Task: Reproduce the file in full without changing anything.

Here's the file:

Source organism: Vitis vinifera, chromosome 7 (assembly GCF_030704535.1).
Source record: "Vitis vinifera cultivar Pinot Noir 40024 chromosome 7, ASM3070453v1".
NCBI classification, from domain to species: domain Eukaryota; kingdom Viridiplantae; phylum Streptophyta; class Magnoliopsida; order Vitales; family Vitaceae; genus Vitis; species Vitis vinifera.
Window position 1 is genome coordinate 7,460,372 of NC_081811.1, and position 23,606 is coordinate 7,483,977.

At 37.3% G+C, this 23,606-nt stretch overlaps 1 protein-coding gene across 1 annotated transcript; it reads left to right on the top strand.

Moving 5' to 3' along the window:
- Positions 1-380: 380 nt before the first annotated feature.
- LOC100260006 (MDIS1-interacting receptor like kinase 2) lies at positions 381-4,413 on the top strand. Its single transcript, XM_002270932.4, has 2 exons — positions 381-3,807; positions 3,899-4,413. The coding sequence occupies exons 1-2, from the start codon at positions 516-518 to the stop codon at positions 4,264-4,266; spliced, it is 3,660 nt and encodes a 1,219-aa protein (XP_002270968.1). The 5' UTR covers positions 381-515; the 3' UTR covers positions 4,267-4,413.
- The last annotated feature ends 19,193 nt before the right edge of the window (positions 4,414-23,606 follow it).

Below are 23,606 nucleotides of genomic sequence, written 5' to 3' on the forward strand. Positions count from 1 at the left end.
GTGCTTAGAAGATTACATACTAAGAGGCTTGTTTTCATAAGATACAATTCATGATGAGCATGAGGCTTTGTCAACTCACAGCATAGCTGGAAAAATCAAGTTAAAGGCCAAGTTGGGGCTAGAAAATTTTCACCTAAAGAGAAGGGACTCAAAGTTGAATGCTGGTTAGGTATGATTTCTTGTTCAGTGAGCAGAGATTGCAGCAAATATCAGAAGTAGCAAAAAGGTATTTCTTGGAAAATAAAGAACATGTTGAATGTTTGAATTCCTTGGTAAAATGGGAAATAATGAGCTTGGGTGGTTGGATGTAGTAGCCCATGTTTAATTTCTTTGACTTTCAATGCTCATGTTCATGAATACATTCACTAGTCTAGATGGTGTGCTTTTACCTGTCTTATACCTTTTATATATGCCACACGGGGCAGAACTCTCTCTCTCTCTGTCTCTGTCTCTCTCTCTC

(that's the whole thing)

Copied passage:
Source organism: Vitis vinifera, chromosome 7 (assembly GCF_030704535.1).
Source record: "Vitis vinifera cultivar Pinot Noir 40024 chromosome 7, ASM3070453v1".
NCBI classification, from domain to species: domain Eukaryota; kingdom Viridiplantae; phylum Streptophyta; class Magnoliopsida; order Vitales; family Vitaceae; genus Vitis; species Vitis vinifera.
Window position 1 is genome coordinate 7,460,372 of NC_081811.1, and position 23,606 is coordinate 7,483,977.

At 37.3% G+C, this 23,606-nt stretch overlaps 1 protein-coding gene across 1 annotated transcript; it reads left to right on the top strand.

Moving 5' to 3' along the window:
- Positions 1-380: 380 nt before the first annotated feature.
- LOC100260006 (MDIS1-interacting receptor like kinase 2) lies at positions 381-4,413 on the top strand. Its single transcript, XM_002270932.4, has 2 exons — positions 381-3,807; positions 3,899-4,413. The coding sequence occupies exons 1-2, from the start codon at positions 516-518 to the stop codon at positions 4,264-4,266; spliced, it is 3,660 nt and encodes a 1,219-aa protein (XP_002270968.1). The 5' UTR covers positions 381-515; the 3' UTR covers positions 4,267-4,413.
- The last annotated feature ends 19,193 nt before the right edge of the window (positions 4,414-23,606 follow it).

Below are 23,606 nucleotides of genomic sequence, written 5' to 3' on the forward strand. Positions count from 1 at the left end.
GTGCTTAGAAGATTACATACTAAGAGGCTTGTTTTCATAAGATACAATTCATGATGAGCATGAGGCTTTGTCAACTCACAGCATAGCTGGAAAAATCAAGTTAAAGGCCAAGTTGGGGCTAGAAAATTTTCACCTAAAGAGAAGGGACTCAAAGTTGAATGCTGGTTAGGTATGATTTCTTGTTCAGTGAGCAGAGATTGCAGCAAATATCAGAAGTAGCAAAAAGGTATTTCTTGGAAAATAAAGAACATGTTGAATGTTTGAATTCCTTGGTAAAATGGGAAATAATGAGCTTGGGTGGTTGGATGTAGTAGCCCATGTTTAATTTCTTTGACTTTCAATGCTCATGTTCATGAATACATTCACTAGTCTAGATGGTGTGCTTTTACCTGTCTTATACCTTTTATATATGCCACACGGGGCAGAACTCTCTCTCTCTCTGTCTCTGTCTCTCTCTCTC